Big stories on the front pages of the NY Times and the Washpost suggest the FBI was, to put it charitably, incredibly sloppy with the extraordinary powers granted it after 9/11 to look into people’s personal records without having to get permission from a judge or a grand jury.
This, of course, comes on top of the scandal over the mass firing of US attorneys. One sign of the growing political momentum of this investigation is the fact that AG Alberto Gonzales made a big reversal yesterday and declared that the Administration is willing to change the law back to what it used to be, and give up the AG’s new power to appoint interim prosecutors. Gonzales’ overreaching with that power, and using it for what increasingly looks like blatant political purposes, is what started this whole controversy.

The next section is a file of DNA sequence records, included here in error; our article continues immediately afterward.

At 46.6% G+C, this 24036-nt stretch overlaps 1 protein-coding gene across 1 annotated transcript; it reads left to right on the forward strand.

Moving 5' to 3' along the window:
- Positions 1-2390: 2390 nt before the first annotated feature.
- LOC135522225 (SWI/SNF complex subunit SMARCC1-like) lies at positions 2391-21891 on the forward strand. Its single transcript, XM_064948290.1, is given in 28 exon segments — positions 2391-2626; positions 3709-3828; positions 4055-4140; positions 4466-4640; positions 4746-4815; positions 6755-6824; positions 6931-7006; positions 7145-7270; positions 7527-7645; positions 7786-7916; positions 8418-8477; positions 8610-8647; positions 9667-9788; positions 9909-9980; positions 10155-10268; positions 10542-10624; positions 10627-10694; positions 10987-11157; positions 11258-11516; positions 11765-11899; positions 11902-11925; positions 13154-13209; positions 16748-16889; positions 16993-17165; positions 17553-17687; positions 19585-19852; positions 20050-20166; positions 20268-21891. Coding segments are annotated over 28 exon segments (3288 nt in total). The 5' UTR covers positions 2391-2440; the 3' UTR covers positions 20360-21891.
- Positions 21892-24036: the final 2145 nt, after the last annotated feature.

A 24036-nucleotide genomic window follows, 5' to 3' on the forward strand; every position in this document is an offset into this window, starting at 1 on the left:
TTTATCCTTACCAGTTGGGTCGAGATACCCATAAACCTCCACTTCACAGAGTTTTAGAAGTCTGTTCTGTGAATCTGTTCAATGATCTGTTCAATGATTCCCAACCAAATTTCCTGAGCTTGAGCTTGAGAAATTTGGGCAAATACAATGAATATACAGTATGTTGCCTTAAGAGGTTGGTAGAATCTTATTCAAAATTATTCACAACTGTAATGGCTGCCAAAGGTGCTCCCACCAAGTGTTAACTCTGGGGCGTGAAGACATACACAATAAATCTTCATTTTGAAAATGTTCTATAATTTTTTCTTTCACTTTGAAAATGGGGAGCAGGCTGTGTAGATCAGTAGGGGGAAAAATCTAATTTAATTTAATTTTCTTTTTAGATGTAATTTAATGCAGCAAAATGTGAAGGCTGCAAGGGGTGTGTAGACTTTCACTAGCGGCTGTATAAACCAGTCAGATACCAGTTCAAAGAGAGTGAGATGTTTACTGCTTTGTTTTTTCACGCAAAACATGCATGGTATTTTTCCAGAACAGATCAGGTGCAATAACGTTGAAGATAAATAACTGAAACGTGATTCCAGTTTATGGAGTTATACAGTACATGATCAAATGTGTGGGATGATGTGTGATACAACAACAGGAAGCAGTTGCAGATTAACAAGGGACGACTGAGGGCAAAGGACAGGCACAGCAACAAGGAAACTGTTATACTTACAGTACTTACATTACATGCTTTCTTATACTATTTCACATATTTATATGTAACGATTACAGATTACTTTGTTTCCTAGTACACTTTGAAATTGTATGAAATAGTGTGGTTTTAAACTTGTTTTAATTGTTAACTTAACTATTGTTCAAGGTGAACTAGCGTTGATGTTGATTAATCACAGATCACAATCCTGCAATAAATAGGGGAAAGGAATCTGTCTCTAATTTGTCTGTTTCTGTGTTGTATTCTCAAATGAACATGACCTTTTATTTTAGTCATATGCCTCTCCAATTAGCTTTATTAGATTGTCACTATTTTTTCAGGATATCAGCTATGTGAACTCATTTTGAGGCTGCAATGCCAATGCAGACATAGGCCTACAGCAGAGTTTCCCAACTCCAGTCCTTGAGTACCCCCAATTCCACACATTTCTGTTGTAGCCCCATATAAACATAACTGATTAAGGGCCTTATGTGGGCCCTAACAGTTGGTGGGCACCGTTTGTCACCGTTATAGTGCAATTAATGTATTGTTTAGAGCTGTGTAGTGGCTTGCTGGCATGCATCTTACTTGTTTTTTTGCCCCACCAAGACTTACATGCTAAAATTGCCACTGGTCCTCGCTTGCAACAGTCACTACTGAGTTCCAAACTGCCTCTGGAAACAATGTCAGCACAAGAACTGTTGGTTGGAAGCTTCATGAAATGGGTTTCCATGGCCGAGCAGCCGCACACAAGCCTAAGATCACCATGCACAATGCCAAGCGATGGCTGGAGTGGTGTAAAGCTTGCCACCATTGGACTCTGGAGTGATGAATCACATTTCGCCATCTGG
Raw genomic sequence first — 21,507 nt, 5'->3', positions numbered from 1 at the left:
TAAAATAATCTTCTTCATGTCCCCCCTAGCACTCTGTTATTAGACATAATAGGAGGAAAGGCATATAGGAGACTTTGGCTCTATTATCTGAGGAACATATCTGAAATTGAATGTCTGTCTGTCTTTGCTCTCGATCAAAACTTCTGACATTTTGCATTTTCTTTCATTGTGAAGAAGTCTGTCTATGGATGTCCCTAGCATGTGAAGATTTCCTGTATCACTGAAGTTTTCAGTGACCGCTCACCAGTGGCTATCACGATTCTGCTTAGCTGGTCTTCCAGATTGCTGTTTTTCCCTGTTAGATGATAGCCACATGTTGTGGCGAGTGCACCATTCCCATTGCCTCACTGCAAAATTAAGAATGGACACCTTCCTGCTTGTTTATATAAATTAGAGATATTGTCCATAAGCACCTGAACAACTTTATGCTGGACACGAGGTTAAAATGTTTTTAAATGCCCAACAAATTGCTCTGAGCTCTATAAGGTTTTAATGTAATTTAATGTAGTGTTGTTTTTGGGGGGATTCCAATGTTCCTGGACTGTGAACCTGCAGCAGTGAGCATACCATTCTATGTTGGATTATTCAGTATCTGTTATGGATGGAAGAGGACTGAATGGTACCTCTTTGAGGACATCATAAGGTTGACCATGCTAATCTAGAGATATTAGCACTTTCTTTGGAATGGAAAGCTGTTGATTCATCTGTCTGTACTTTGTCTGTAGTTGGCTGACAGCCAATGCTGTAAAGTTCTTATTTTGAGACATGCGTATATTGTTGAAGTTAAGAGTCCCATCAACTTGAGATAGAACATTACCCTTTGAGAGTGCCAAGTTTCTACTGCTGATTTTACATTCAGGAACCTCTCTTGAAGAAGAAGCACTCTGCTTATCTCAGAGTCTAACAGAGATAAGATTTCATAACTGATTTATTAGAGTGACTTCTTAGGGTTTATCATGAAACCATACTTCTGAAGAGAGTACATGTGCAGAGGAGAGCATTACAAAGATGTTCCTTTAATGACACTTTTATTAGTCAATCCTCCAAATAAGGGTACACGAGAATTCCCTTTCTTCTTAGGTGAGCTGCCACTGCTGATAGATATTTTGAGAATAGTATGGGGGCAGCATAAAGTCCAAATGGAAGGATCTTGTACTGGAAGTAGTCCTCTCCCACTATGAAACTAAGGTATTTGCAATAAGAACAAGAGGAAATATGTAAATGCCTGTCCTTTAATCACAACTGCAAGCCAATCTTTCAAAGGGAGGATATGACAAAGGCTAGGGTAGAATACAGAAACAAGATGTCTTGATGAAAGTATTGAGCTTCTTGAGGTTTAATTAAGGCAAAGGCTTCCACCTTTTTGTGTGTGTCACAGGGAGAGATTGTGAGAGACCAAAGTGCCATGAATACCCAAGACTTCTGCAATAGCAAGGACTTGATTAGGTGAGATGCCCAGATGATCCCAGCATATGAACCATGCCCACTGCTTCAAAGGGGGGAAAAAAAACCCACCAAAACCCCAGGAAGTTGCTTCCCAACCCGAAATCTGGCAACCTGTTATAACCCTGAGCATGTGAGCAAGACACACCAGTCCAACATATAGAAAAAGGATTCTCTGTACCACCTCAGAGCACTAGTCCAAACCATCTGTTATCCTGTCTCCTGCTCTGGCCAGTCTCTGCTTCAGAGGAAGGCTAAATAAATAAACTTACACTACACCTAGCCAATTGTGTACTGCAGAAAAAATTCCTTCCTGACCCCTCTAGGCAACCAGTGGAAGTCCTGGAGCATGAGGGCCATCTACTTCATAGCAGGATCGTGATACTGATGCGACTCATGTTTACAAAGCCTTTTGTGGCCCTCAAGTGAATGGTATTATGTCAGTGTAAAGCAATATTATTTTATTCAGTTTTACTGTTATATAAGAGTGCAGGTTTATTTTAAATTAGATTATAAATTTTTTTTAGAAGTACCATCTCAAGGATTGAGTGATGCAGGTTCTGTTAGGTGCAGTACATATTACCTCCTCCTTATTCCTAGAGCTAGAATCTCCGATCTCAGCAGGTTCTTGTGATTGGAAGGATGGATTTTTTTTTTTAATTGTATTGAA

Gonzales also agreed to let five senior Justice aides be interviewed by the Senate Judiciary Committee without a subpoena. One thing that intrigues the committee is testimony by fired US Atty. Bud Cummins of Arkansas that he had been threated last month by a Justice official when he was on the verge of testifying about the scandal, which at that point was just beginning to catch fire.
All of this suggests that Arlen Specter may have been on to something when he told Gonzales yesterday:
“One day there will be a new attorney general, maybe sooner rather than later,”